Friday, April 18, 2014

EXCERPTS FROM FROM AN OUTSTANDING BOOK -- THE SIXTH EXTINCTION BY ELIZABETH KOLBERT

While reading this book there were so many important facts that I decided to share them with any of you who could be interested. It's not exactly archaeology, but it pertains to the background that all archaeologists really need to know beginning in the 18th century and going back to the Neanderthals. Also, it comments on the state of the world today.

p.36: Cuvier's discovery of extinction (c. 1785) -- of "a world previous to ours" -- was a sensational event.

p. 37 Cuvier finally gave the mastodonte its name in a paper published in Paris in 1806.

p. 53 Without Lyell (father of geology) there would have been no Darwin. Darwin wrote, "I always feel as if my book came half out of Lyell's brains."

p. 81 Walter Alvarez dubbed the hundred mile crater beneath the Yucatan Peninsula "the Crater Doom" --more widely known named after the nearest town, as the Chicxulub crater.

p. 93 Thomas Kuhn, the 20th century's most influential historian of science. Kuhn's seminal work, the Structure of Scientific Revolution shaped not only individual perceptions but entire fields of inquiry. Kuhn made the term "paradigm shifts" -- the history of the science of extinction can be told as a series of paradigm shifts. This is in the chapter titled "Welcome to the Anthropocene."

p.102 The current theory is that the end-Ordovician extinction was caused by glaciation not by a "death star". This extinction lasted no more than 200,000 years and perhaps less than a 100,000. By the time it was over, something like 90% of all species on earth had been eliminated.

p.108 It seems appropriate to assign the term "Anthropocene" to the present in many ways human-dominated, geological epoch, observed Paul Crutzen, a Dutch chemist who shared a Nobel Prize for discovering effects of ozone-depleting compounds.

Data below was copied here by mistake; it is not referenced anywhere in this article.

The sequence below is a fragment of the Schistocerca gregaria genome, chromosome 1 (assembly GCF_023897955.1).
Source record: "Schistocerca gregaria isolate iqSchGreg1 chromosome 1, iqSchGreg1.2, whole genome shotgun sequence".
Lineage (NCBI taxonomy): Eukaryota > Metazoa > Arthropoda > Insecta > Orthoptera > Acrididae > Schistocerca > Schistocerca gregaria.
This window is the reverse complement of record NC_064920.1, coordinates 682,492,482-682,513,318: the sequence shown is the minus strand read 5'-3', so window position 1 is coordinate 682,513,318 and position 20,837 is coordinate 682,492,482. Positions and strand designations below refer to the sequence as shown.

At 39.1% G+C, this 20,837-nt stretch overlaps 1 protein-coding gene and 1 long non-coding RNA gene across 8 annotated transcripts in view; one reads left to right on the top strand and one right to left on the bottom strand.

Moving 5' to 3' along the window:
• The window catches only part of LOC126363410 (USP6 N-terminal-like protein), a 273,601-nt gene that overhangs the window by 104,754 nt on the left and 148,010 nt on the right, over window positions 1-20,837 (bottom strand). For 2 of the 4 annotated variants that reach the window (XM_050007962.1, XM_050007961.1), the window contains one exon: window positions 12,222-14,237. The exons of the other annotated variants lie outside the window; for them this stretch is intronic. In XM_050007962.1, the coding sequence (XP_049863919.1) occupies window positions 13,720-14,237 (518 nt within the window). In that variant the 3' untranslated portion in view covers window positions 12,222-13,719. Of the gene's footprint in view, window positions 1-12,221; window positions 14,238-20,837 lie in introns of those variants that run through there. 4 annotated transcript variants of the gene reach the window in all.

p. 113 Since the start of the industrial revolution, humans have burned through enough fossil fuels -- coal, oil,and natural gas -- to add some 365 billion metric tons of carbon to the atmosphere...as a result of all this the concentration of carbon dioxide in the air today -- a little over four hundred parts per mission --is higher than at any other point in the last 800,000 years..

p.120 Ocean acidification is sometime referred to as global warmings "equally evil twin."

p. 132 Ken Caldeira, Stanford professor, published in Nature, "The Coming Centuries May See More Ocean Acidification Than The Past 300 Million years."

P.189 Ecologist Tom Lovejoy: (credited with the term "biological diversity") "in the face of climatic change, even natural climatic change human activity has created an obstacle course for the dispersal of biodiversity. The result which could be 'one of the greatest biotic crisis of all time."

p.239 Svante Paabo (Swedish) sometimes called the "father of paleogenetics." His present project is sequencing the Neanderthal genome. Most people alive today are slightly up to 4% Neanderthal. He "wants to show what changed in fully modern humans, compared with Neanderthals that made a difference."

p.266-67 In the center of the American Museum of Natural History's Hall of Biodiversity (in NYC) there's an exhibit embedded in the floor... arranged around a central plaque that notes there have been five major extinction events since complex animals evolved, over five hundred million years ago. According to the plaque, "Global climate
change and other causes, probably including collisions between earth and extraterrestrial objects," were responsible for these events. And further " Right now we are in the midst of the Sixth Extinction, this time caused solely by humanity's transformation of the ecological landscape."

In an extinction event of our own making, what happens to us" One possibility -- implied by the Hall of Biodiversity -- is that we too will eventually be undone by our "transformation of the ecological landscape." .. by disrupting these systems -- cutting down tropical rainforests, altering the composition of the atmosphere, acidifying the oceans, we're putting our own survival in danger.

A sign in the hall quotes Stanford ecologist Paul Ehrlich: "IN PUSHING OTHER SPECIES TO EXTINCTION, HUMANITY IS BUSY SAWING OFF THE LIMB ON WHICH IT PERCHES."

This is an amazing book, do read the whole thing and recommend it to many people, especially those who aren't sure about climate change.






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